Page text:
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There are some amazing rock formations along the trail.

The final trail we did at Red Canyon was the Arches Trail. To get to the Arches Trail, drive west from the Visitor’s Center on Highway 12 to a road called Casto Canyon/Losee Canyon Road, which takes off to the right (north). Follow this road for 2 miles to the Losee Canyon Trailhead and park. Don’t get confused and go on the wrong trail up the wash, but instead, start out to the north along the green gate (but not through it). This trail is a bit steep and runs for .7 miles. Make sure you have a hold of little ones as there are plenty of places to slip, bump, or scrape an elbow or knee. The cool thing about this hike is that it passes 14 arches or windows according to our 9 year-old, or 15 according to our 7 year-old, depending on who you trust. Most of these arches are relatively small, just a few feet across, but our boys had a grand time spotting them and keeping track. This was the best hike at Red Canyon.

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This is where you park for the Arches Trail.
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Walk across the parking lot and the road you came in on, and find this sign. Follow the trail down from here.
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The trail leads down near this gate. DO NOT go through the gate. That is the wrong way.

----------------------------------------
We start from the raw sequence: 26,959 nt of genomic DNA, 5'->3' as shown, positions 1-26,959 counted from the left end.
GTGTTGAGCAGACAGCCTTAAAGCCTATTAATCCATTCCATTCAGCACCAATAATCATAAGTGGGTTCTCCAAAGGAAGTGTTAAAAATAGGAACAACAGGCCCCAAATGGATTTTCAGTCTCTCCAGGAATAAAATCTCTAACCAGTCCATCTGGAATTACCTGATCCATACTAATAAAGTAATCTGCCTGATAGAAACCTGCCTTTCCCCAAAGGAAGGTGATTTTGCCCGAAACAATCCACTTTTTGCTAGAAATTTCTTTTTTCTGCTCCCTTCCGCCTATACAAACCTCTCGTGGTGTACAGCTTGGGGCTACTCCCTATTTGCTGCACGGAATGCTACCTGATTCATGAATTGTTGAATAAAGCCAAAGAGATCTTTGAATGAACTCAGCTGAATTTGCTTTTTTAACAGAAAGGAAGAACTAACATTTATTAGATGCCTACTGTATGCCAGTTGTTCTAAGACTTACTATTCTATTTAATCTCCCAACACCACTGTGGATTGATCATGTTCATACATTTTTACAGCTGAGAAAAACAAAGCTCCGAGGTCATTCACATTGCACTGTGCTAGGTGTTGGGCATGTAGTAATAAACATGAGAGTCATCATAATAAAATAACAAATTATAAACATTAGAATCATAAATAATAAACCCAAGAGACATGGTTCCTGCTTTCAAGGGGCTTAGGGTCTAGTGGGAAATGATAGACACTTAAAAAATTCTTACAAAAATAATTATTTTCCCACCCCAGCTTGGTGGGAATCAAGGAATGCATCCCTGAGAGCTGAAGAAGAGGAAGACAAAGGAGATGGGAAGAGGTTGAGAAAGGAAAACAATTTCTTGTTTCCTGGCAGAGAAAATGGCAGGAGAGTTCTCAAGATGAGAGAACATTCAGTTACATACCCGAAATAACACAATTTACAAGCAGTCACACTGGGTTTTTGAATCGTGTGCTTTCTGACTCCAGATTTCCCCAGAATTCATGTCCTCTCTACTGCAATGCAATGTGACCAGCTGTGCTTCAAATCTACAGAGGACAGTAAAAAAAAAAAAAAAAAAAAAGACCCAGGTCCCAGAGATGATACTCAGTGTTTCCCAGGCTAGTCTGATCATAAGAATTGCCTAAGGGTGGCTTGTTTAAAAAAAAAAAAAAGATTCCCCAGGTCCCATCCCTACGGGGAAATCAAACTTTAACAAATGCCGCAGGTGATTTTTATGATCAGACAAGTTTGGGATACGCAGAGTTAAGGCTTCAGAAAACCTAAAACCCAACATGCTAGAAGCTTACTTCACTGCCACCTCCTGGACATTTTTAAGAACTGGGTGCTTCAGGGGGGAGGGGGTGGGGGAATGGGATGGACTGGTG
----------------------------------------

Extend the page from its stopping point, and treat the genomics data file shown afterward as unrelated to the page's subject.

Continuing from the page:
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Instead follow the wash to the left along the rock face. The wash also heads to the right along the road, but don’t go that way either.
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You will come to this fun little shelter that someone has constructed.
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Then you will see the Arches Trail sign again. Shortly after this sign, the trail will fork. You can go either way. It is a loop.
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Watch for little arches and windows all along the way.
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There is some steep climbing in sections. Here we are walking along some switchbacks up to those stairs. Our 3 year-old handled it fine, but we held his hand the entire way.
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Our boys loved looking for the arches on the trail.
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Once you are up, the trail is flat and easy as you walk among Red Canyon. Then you will walk back down to the wash.
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This spot had a lot of windows in one place.
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Some of the arches allow you to walk up and be right next to them.

You’ll love Red Canyon! But do a little more than drive through the two man made arches that span the road. Stop for a hike!

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This Post Has 2 Comments

  1. Melissa

    I just wanted to let you know how much I deeply love and appreciate your website. I am newly based in Cedar City and have 5 small children. Even though my husband and I are “indoorsy”, I have determined to get outdoors more with them. Your posts have been INVALUABLE to my planning. Thank you so much! I plan on going to many of the destinations you have written about.

    1. Natalie Ockey

      Thank you so much for taking the time to leave this kind comment. We hope you start to love being more outdoorsy, and let us know if you every have any questions.